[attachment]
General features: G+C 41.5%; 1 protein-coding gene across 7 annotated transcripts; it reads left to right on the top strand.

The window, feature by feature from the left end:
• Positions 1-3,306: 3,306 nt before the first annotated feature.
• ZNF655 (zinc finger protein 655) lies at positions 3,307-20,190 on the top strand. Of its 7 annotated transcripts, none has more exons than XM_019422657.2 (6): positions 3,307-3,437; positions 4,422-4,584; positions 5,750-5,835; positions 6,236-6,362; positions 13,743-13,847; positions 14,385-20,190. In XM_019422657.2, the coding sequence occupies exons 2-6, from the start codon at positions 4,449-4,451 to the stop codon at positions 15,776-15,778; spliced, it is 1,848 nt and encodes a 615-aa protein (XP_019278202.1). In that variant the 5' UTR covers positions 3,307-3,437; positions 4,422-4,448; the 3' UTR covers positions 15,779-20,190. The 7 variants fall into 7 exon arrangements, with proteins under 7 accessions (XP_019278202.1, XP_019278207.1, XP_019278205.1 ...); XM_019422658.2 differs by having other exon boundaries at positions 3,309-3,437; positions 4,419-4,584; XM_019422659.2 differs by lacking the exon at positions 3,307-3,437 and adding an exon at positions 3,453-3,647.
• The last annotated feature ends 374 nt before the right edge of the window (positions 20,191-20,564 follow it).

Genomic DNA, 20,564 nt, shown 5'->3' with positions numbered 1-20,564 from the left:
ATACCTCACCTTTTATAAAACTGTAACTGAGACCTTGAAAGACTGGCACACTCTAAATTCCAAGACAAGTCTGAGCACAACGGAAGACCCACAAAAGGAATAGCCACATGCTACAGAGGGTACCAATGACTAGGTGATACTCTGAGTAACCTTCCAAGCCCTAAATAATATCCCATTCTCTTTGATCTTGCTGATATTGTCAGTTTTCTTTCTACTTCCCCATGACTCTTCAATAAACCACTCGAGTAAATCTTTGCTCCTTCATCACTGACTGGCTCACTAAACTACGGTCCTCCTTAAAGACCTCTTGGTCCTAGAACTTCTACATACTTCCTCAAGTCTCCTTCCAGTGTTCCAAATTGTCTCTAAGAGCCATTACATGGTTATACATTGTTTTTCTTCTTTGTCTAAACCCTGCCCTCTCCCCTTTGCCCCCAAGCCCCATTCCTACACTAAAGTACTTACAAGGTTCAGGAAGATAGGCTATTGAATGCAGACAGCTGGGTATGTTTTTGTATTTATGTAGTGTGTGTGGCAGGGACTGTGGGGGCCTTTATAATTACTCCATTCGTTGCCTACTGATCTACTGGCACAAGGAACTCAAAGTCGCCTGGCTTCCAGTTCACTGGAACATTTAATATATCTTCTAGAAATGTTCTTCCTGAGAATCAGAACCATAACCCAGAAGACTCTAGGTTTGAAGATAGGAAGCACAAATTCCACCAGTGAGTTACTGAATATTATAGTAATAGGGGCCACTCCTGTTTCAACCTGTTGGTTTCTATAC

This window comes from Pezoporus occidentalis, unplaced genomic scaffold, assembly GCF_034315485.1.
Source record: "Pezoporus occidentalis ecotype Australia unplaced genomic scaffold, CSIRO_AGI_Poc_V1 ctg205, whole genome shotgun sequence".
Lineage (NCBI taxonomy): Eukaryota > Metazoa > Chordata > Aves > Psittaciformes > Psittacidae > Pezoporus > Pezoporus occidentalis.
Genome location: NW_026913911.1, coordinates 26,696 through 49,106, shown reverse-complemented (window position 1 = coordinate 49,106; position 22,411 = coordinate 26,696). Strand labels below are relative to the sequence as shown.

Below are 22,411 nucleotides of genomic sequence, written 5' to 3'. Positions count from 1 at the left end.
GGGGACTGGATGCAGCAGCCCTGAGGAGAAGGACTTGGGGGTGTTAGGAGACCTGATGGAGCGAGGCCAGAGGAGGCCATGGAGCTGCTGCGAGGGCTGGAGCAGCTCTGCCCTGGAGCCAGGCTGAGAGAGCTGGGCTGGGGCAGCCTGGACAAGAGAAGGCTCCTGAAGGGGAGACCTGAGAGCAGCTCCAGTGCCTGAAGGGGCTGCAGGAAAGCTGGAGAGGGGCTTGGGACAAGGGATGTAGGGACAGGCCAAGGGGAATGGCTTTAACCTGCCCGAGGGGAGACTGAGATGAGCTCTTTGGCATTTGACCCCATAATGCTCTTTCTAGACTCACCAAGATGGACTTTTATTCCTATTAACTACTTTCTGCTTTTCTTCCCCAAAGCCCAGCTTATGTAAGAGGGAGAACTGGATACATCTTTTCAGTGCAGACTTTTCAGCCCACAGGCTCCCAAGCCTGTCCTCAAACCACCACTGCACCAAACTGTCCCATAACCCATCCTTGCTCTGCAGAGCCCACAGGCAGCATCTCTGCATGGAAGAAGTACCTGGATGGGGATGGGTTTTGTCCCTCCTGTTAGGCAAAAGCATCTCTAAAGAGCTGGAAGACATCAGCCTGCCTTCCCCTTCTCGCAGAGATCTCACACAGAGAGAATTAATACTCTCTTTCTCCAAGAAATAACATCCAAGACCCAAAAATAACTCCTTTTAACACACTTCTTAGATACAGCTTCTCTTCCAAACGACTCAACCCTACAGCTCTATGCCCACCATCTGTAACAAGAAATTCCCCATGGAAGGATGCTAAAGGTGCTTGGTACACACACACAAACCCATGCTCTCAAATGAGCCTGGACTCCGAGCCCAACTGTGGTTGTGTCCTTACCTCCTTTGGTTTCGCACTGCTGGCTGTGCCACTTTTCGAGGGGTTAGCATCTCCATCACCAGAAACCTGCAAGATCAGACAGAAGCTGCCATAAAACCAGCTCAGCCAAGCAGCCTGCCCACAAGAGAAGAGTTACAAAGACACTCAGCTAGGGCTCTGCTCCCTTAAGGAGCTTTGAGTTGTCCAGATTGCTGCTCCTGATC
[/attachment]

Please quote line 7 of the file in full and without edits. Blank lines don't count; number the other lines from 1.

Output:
ATACCTCACCTTTTATAAAACTGTAACTGAGACCTTGAAAGACTGGCACACTCTAAATTCCAAGACAAGTCTGAGCACAACGGAAGACCCACAAAAGGAATAGCCACATGCTACAGAGGGTACCAATGACTAGGTGATACTCTGAGTAACCTTCCAAGCCCTAAATAATATCCCATTCTCTTTGATCTTGCTGATATTGTCAGTTTTCTTTCTACTTCCCCATGACTCTTCAATAAACCACTCGAGTAAATCTTTGCTCCTTCATCACTGACTGGCTCACTAAACTACGGTCCTCCTTAAAGACCTCTTGGTCCTAGAACTTCTACATACTTCCTCAAGTCTCCTTCCAGTGTTCCAAATTGTCTCTAAGAGCCATTACATGGTTATACATTGTTTTTCTTCTTTGTCTAAACCCTGCCCTCTCCCCTTTGCCCCCAAGCCCCATTCCTACACTAAAGTACTTACAAGGTTCAGGAAGATAGGCTATTGAATGCAGACAGCTGGGTATGTTTTTGTATTTATGTAGTGTGTGTGGCAGGGACTGTGGGGGCCTTTATAATTACTCCATTCGTTGCCTACTGATCTACTGGCACAAGGAACTCAAAGTCGCCTGGCTTCCAGTTCACTGGAACATTTAATATATCTTCTAGAAATGTTCTTCCTGAGAATCAGAACCATAACCCAGAAGACTCTAGGTTTGAAGATAGGAAGCACAAATTCCACCAGTGAGTTACTGAATATTATAGTAATAGGGGCCACTCCTGTTTCAACCTGTTGGTTTCTATAC